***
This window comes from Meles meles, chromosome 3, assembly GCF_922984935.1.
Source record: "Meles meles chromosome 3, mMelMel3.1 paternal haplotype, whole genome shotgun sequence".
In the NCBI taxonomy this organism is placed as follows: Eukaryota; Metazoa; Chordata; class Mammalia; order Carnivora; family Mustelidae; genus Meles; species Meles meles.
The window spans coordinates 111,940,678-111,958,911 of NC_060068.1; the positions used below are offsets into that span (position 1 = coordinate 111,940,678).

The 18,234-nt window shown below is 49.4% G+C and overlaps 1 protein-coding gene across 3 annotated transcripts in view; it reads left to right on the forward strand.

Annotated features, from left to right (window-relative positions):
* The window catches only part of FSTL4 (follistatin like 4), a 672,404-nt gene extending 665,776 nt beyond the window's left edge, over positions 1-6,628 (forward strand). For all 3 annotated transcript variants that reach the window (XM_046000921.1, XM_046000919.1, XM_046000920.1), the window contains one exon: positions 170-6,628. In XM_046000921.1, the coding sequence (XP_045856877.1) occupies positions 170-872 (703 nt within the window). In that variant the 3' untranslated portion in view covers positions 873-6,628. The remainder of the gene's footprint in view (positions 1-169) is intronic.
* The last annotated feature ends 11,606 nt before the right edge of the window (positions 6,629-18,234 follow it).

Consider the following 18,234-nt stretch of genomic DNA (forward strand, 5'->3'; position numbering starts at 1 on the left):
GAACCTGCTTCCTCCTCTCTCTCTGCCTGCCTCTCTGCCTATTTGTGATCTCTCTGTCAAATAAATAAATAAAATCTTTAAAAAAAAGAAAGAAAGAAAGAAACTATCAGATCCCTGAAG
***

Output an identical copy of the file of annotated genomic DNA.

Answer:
This window comes from Meles meles, chromosome 3, assembly GCF_922984935.1.
Source record: "Meles meles chromosome 3, mMelMel3.1 paternal haplotype, whole genome shotgun sequence".
In the NCBI taxonomy this organism is placed as follows: Eukaryota; Metazoa; Chordata; class Mammalia; order Carnivora; family Mustelidae; genus Meles; species Meles meles.
The window spans coordinates 111,940,678-111,958,911 of NC_060068.1; the positions used below are offsets into that span (position 1 = coordinate 111,940,678).

The 18,234-nt window shown below is 49.4% G+C and overlaps 1 protein-coding gene across 3 annotated transcripts in view; it reads left to right on the forward strand.

Annotated features, from left to right (window-relative positions):
* The window catches only part of FSTL4 (follistatin like 4), a 672,404-nt gene extending 665,776 nt beyond the window's left edge, over positions 1-6,628 (forward strand). For all 3 annotated transcript variants that reach the window (XM_046000921.1, XM_046000919.1, XM_046000920.1), the window contains one exon: positions 170-6,628. In XM_046000921.1, the coding sequence (XP_045856877.1) occupies positions 170-872 (703 nt within the window). In that variant the 3' untranslated portion in view covers positions 873-6,628. The remainder of the gene's footprint in view (positions 1-169) is intronic.
* The last annotated feature ends 11,606 nt before the right edge of the window (positions 6,629-18,234 follow it).

Consider the following 18,234-nt stretch of genomic DNA (forward strand, 5'->3'; position numbering starts at 1 on the left):
GAACCTGCTTCCTCCTCTCTCTCTGCCTGCCTCTCTGCCTATTTGTGATCTCTCTGTCAAATAAATAAATAAAATCTTTAAAAAAAAGAAAGAAAGAAAGAAACTATCAGATCCCTGAAG